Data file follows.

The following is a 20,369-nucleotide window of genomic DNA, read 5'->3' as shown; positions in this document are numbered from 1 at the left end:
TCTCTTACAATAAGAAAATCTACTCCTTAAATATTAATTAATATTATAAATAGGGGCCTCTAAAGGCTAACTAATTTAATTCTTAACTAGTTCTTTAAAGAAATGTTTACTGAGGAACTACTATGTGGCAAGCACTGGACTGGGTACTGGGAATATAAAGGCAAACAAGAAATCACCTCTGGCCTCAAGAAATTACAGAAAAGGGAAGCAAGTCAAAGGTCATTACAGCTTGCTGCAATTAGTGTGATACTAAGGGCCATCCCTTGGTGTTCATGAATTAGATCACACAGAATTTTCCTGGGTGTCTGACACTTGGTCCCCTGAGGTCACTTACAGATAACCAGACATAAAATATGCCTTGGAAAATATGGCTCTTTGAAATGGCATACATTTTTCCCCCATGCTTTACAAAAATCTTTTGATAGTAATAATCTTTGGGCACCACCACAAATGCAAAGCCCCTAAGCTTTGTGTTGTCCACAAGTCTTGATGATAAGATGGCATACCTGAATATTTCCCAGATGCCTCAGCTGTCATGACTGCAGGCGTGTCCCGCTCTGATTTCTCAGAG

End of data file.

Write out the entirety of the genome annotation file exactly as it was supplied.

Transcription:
The following is a 20,369-nucleotide window of genomic DNA, read 5'->3' as shown; positions in this document are numbered from 1 at the left end:
TCTCTTACAATAAGAAAATCTACTCCTTAAATATTAATTAATATTATAAATAGGGGCCTCTAAAGGCTAACTAATTTAATTCTTAACTAGTTCTTTAAAGAAATGTTTACTGAGGAACTACTATGTGGCAAGCACTGGACTGGGTACTGGGAATATAAAGGCAAACAAGAAATCACCTCTGGCCTCAAGAAATTACAGAAAAGGGAAGCAAGTCAAAGGTCATTACAGCTTGCTGCAATTAGTGTGATACTAAGGGCCATCCCTTGGTGTTCATGAATTAGATCACACAGAATTTTCCTGGGTGTCTGACACTTGGTCCCCTGAGGTCACTTACAGATAACCAGACATAAAATATGCCTTGGAAAATATGGCTCTTTGAAATGGCATACATTTTTCCCCCATGCTTTACAAAAATCTTTTGATAGTAATAATCTTTGGGCACCACCACAAATGCAAAGCCCCTAAGCTTTGTGTTGTCCACAAGTCTTGATGATAAGATGGCATACCTGAATATTTCCCAGATGCCTCAGCTGTCATGACTGCAGGCGTGTCCCGCTCTGATTTCTCAGAG